Though he would only pitch in eight games for the Yanks the following year, Ferrick would play a valuable role in the team’s third straight pennant and third consecutive world championship. That’s because the Yankees used him in a trade with Washington that brought reliever Bob Kuzava to New York. Kuzava would go on to duplicate the eight second half victories Ferrick gave the Yankees a year earlier and then save the sixth and final game of the 1951 World Series.
Joe Torre did a lot of things when he managed the New York Yankees but one of the things he did most often, especially during his final two seasons in the Bronx, was summon Scott Proctor from the bullpen to pitch. In 2006, the right hander led the AL in appearances with 83 and probably would have led it again the following season if he hadn’t been traded to the Dodgers for Wilson Betamit in July of 2007.
It is probably fair to say that most Yankee fans didn’t love Proctor but most of us admired him. Born in Stuart, FL on today’s date in 1977, he was drafted by the Dodgers out of Florida State University, in the fifth round of the MLB amateur draft in 1998. The Los Angeles organization wasn’t sure if the former Seminole should start or relieve so he spent most of his Dodger minor league years switching back and forth between roles. Then in July of 2003, the Dodgers traded him and outfielder Bubba Crosby to New York for Robin Ventura. He began his big league career in pinstripes the following season and gradually grew into the role of Torre’s workhorse. According to New York Times baseball correspondent, Tyler Kepner, Torre ruined Proctor’s pitching arm by overusing him in 2006 and ’07. Ironically, after Scott was traded to LA in 2007, Torre took over as skipper there the following year and again wasn’t shy about using him. Proctor ended up blowing out his elbow and missed the entire 2009 season. After reconstructive surgery, he reappeared briefly last season with the Braves. The pitcher does not hold Torre or the Yankees accountable for his arm injury. He blames drinking as the reason he the Yankees got rid of him. Proctor is a recovering alcoholic who credits Yankee closer Mariano Rivera with getting him to confront his demon. Another great save by Rivera.
Update: Proctor got a second chance to pitch for New York in September of 2011 but was unfortunately, bloody awful. In eight games out of the bullpen he went 0-3 with no saves and an ERA of 9.00. He was the losing pitcher in the September 28th game against Tampa on what turned out to be one of the most exciting days in baseball history. Evan Longoria’s 12th inning home run against Proctor that day capped an amazing come-from behind victory for Tampa. Moments later, Baltimore’s Robert Andino’s single off of Joanathan Papelbon in the bottom of the ninth drove in the winning run and the Soxplosion of 2011 was complete.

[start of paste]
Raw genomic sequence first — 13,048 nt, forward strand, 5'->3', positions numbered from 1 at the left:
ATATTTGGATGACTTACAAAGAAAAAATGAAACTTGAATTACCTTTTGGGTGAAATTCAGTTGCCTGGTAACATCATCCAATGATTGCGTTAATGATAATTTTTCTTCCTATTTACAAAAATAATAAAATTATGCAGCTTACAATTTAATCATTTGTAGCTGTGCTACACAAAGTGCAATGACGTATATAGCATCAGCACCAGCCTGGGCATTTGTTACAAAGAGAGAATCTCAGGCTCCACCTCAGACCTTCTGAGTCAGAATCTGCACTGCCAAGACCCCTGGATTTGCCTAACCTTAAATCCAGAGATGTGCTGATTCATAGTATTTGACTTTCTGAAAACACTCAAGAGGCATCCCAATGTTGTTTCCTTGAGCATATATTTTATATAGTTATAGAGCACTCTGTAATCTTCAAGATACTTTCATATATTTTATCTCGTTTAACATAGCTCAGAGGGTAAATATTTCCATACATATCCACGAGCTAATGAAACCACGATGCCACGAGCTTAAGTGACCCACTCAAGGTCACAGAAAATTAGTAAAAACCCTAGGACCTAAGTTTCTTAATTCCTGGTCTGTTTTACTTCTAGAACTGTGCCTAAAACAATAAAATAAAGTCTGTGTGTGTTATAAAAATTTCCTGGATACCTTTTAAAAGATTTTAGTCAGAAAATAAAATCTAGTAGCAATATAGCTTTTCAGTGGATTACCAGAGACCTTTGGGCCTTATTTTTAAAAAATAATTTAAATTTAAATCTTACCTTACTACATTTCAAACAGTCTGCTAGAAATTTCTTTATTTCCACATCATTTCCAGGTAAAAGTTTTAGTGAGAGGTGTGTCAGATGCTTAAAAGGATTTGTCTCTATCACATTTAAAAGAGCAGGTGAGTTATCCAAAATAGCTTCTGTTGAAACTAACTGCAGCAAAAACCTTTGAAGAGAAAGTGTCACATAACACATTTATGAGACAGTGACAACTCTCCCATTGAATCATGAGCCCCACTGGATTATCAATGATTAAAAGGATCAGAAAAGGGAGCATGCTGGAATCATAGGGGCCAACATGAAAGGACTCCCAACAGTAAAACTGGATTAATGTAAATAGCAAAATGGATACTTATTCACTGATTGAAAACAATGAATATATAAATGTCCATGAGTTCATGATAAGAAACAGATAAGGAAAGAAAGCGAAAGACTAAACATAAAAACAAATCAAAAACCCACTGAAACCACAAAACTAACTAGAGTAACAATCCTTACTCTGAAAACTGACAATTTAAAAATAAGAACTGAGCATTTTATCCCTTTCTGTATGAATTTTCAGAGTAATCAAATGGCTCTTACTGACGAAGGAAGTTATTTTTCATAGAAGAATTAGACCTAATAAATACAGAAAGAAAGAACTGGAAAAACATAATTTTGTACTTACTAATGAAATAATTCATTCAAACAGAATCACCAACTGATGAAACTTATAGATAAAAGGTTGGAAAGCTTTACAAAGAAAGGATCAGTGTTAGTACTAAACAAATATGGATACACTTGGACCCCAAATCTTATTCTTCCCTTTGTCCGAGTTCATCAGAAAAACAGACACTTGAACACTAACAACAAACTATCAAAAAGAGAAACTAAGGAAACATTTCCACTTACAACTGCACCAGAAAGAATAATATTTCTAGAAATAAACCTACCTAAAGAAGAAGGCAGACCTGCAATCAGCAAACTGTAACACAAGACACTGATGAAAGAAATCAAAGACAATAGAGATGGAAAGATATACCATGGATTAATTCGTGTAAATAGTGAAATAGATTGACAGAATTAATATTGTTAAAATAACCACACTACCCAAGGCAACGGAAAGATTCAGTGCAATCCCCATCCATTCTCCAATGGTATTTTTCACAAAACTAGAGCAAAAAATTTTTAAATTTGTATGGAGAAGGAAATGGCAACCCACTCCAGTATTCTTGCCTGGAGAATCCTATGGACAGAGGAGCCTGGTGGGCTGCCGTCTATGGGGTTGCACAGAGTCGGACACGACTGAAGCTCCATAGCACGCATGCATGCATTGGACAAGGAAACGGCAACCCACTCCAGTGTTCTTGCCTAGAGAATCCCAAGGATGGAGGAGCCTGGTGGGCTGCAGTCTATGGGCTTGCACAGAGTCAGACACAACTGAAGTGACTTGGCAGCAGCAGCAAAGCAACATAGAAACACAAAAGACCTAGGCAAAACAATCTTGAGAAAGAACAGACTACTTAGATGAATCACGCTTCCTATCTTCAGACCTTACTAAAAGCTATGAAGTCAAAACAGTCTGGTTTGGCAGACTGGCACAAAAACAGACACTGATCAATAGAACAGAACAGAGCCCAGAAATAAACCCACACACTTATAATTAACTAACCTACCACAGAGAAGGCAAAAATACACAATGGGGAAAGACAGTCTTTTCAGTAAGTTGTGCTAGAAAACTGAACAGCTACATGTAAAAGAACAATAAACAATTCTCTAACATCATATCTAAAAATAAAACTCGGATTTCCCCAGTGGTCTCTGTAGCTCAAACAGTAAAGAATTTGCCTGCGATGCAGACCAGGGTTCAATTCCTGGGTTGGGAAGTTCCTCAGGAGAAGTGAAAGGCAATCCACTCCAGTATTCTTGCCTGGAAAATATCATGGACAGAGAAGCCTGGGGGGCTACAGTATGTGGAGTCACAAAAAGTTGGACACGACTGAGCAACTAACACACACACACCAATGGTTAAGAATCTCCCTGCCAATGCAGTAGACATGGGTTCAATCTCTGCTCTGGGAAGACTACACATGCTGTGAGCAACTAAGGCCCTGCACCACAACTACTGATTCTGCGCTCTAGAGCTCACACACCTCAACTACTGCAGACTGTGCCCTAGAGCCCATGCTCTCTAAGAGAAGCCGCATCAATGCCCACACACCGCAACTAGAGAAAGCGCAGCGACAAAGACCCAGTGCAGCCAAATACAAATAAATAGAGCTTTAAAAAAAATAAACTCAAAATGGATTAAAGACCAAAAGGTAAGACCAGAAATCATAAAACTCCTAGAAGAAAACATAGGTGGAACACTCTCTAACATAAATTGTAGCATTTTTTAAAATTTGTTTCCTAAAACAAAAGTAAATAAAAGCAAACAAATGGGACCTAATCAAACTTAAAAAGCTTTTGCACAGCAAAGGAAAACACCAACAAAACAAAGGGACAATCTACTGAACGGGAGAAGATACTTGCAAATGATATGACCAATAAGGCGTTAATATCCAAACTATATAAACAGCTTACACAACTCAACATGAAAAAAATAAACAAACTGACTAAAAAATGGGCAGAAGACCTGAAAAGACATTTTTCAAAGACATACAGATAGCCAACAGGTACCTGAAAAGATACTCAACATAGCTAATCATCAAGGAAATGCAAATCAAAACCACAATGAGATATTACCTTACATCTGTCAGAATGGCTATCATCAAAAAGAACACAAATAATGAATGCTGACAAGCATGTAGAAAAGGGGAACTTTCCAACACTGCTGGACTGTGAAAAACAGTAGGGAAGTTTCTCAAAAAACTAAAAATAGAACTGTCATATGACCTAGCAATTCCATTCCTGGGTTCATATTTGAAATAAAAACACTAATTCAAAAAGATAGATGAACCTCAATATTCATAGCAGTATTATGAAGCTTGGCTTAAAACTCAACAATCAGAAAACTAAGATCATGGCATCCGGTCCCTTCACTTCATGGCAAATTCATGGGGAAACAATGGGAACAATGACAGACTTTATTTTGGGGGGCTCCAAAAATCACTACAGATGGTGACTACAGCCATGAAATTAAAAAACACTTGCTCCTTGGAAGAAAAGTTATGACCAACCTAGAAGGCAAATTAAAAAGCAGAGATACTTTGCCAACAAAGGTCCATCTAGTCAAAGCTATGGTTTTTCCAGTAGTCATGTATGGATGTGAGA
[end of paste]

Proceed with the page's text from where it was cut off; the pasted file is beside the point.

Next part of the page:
When Joe Girardi made a pitching change in the bottom of the eighth inning with the Yankees trailing by five runs in a September 27th game against Tampa in 2012, there was only one thing especially noteworthy about the move. It marked the first time in two years and eight days that David Aardsma made an appearance in a big league ball game. The six foot three inch, right-handed native of Denver had been one of the American League’s most effective closers, saving 69 games for the Mariners during the 2009 and 2010 seasons, when he injured both his left hip and his right shoulder, requiring surgery on both joints.
The Yankees signed him during the 2012 preseason knowing he might never pitch an inning for them. New York GM, Brian Cashman called the signing and “R&D move,” At the time, Mariano Rivera was hinting around that 2012 might be his final season and the Yanks were looking at Aardsma as a possible set-up guy for the 2013 season, taking over either David Robertson’s or Raffie Soriano’s slot, depending upon which of the two succeeded the great Rivera as the new Yankee closer. Cashman gave Aardsma a $500,000 one year deal with incentives and an option for a second season.
In a twist of fate, it is Soriano who won’t be pitching in New York in 2013, after he exercised an option in his contract and became a free agent after a superb 2012 season as Yankee closer. Rivera than announced he will be returning in 2013 and the Yanks have exercised their option on Aardsma and are bringing him back as well. In about five or six months we will know if Cashman’s R&D investment returns any big league dividends. Aardsma’s situation brings back memories of Jon Lieber. The Yankees signed the former Cub and 20-game winner in 2003 knowing he would miss that entire year recovering from arm surgery. Lieber than won 14 games as a starter for New York in 2004. Will Aardsma be another Lieber? Yankee fans certainly hope so.
Jay Tessmer was a tall, Pennsylvania-born, 19th-round Yankee draft-choice in 1995, who had the misfortune of being one of the organization’s top bullpen prospects during an era when New York’s bullpen featured Mo Rivera, Mike Stanton, Jeff Nelson and Ramiro Mendoza. So even though the side-arming former University of Miami reliever saved 176 games in the minors, he couldn’t pitch well enough to become a permanent part of the parent club’s bullpen during the prime years of his career.
He got his first call-up to the Bronx in August of the 1998 season, when both Stanton and Mendoza were hurting and he enjoyed immediate success. Joe Torre had used all of his available stalwart relievers in a Thursday night game against the Angels and the score was tied 5-5 going into the top of the eleventh inning. He called on Tessmer, who had just arrived from Columbus that same day to take the mound. The 26-year-old retired the three hitters he faced, striking out both Phil Nevin and Darin Erstad in the process. In the bottom of the inning, Bernie Williams hit a walk-off double, driving in Derek Jeter and Tessmer had a win in his big league and Yankee debut. That would be his first and last big league victory and his only career decision. He would get three more shots during the 1999, 2000 and ’02 seasons but fail to stick more than seven games in any of them.
Tessmer shares his day-after-Christmas birthday with this former first baseman who hit one of the most dramatic home runs in Yankee franchise history.